The Mask Capitals of Aulnay

Church of Saint-Piere de la Tour Aulnay de Saintonge
Church of Saint-Pierre de la Tour Aulnay de Saintonge

At Saint-Pierre-de-la-Tour at Aulnay de Saintonge, a number of mysterious carved capitals are presented at repeated intervals inside and outside. The church lies along the Tours route to Santiago de Compostela. The capital reliefs both on the exterior and the interior of the church feature a series of disembodied heads or masks.

Their meaning is obscure but similar heads can be found at other churches in the area. These images are particular to the region of the southern Poitou and Saintonge and one can therefore suppose that there was some intention behind their presence at strategic points in the church structure which was once intelligible to the inhabitants of this part of western France.

On the exterior of the north side of the building there is perhaps some clue to their significance. There one can see a head which appears to be that of some devouring, possibly androphagous or man-eating semi human creature. It notably lacks a lower jaw.

Church of Saint-Piere de la Tour Aulnay de Saintonge
Church of Saint-Piere de la Tour Aulnay de Saintonge

There is a possible connection between this image and that of an ancient Chinese motif commonly found on bronze vessels which were used for ritual purposes going back to the Neolithic period.

Having a head but no body it was said that the creature ate people but could not swallow them. It is notable that this image is presented on the north side of the church, the shadow side.

A connection can be drawn with the Leviathan as described in the Book of Job and which is featured on the porch sculptures at Conques and Espalion devouring the Damned. In Job the question is put, who can “draw out Leviathan with an hook” and  medieval exegetical writings interpreted the answer to this riddle  to be Christ. As Honorius of Autun declared, Christ’s hook destroys Leviathan’s jaw.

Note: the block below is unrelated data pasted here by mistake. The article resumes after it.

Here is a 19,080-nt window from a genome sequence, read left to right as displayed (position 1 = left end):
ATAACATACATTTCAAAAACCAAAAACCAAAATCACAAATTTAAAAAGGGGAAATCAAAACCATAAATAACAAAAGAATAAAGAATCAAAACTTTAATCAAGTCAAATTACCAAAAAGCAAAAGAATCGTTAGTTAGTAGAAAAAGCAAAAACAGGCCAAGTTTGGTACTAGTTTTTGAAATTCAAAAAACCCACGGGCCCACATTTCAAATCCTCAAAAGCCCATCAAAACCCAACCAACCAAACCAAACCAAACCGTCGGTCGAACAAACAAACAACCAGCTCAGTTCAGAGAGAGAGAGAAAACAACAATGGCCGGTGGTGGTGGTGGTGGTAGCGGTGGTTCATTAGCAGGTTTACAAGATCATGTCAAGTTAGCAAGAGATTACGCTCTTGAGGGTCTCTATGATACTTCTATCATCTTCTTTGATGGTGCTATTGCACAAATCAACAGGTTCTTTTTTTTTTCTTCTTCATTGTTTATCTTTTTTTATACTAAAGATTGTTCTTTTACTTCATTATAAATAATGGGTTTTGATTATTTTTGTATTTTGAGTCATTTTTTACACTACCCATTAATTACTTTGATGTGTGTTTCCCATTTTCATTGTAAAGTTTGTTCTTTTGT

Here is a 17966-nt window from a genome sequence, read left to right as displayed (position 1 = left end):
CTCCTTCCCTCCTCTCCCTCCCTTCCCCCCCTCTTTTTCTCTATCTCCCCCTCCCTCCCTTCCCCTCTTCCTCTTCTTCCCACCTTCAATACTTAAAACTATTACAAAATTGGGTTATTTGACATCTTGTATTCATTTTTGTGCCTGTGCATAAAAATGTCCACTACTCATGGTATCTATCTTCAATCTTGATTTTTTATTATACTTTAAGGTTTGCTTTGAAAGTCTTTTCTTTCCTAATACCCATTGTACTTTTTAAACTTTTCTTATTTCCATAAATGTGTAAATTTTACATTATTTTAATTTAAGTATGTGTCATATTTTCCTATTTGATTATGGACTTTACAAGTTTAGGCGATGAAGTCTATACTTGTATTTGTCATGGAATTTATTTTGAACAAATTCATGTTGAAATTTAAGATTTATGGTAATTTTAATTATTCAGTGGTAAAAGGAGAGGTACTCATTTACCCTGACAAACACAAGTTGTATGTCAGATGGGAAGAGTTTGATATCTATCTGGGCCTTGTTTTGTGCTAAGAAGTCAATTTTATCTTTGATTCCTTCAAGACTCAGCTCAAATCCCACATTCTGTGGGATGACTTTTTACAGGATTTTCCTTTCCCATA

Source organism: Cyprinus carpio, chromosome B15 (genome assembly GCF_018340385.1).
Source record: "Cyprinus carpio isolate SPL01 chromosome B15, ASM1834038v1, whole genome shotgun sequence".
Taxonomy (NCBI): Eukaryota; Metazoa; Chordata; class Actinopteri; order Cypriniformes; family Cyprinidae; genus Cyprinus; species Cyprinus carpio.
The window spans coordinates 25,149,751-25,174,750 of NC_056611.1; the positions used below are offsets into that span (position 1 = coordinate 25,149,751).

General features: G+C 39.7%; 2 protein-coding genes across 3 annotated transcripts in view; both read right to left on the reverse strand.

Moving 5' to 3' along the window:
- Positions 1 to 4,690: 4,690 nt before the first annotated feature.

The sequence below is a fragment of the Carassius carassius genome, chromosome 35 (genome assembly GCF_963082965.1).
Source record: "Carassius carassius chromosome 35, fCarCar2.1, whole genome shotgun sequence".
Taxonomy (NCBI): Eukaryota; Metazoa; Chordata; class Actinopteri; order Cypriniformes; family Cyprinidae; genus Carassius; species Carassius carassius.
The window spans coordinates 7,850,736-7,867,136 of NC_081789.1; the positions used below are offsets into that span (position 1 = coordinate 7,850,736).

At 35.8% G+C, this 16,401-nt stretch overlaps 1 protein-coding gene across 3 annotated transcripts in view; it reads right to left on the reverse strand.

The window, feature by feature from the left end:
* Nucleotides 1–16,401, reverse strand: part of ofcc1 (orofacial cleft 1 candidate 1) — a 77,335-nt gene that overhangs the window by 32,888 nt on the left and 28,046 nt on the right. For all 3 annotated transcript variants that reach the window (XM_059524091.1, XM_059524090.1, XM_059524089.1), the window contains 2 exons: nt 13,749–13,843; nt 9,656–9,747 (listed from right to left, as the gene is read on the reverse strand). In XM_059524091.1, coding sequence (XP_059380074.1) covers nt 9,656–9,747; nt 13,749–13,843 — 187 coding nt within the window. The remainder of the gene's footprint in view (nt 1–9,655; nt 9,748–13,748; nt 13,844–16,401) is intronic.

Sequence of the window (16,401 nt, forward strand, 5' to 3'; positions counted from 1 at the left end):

Church of Saint-Piere de la Tour Aulnay de Saintonge
Church of Saint-Piere de la Tour Aulnay de Saintonge

Within the church, three other capitals featuring dismebodied heads begin to assume progressively more human features, although stylistically ressembling that on the exterior of the north side. There is evidence to suggest that the four heads allude to the four elements. The first on the outside signifying the earth and more particularly the subterranean.

Inside, on the columns which line the south side of the nave is another with sightless eyes and pointed ears.  The twelve partitions of the hair suggest the phases of the moon  and the lack of a beard implies the feminine which corresponds also with the lunar aspect. The tidal currents determined by the moon, connoting water.

Church of Saint-Piere de la Tour Aulnay de Saintonge
Church of Saint-Piere de la Tour Aulnay de Saintonge

Further along towards the eastern end of the church is another capital with two heads. This time the faces are strikingly bearded and the eyes with clearly defined pupils created the impression of a strong gaze.

Just above the decoration of the laurel leaves containing rosettes convey the impression of mandorlas and the promise of election to Paradise.

These masculine faces, eyes wide open and contemplating the choices to be made indicate the indeterminate element of air.

Church of Saint-Piere de la Tour Aulnay de Saintonge
Church of Saint-Piere de la Tour Aulnay de Saintonge

On the north side of the nave is to be found a fourth mask whose features no longer have the zoomorphic qualities of the others.

Another striking  face this time with a piercing direct gaze. The beard is seperated into six strands, the number associated with power.

The flame like hair gives the impression of a solar deity and the element of fire.

Sources and Biblio: BEIGBEDER (Olivier) Lexique des symboles Paris Ed. du Zodiaque 1969

Also to be viewed: The Grotesques of Aulnay, Via Lucis

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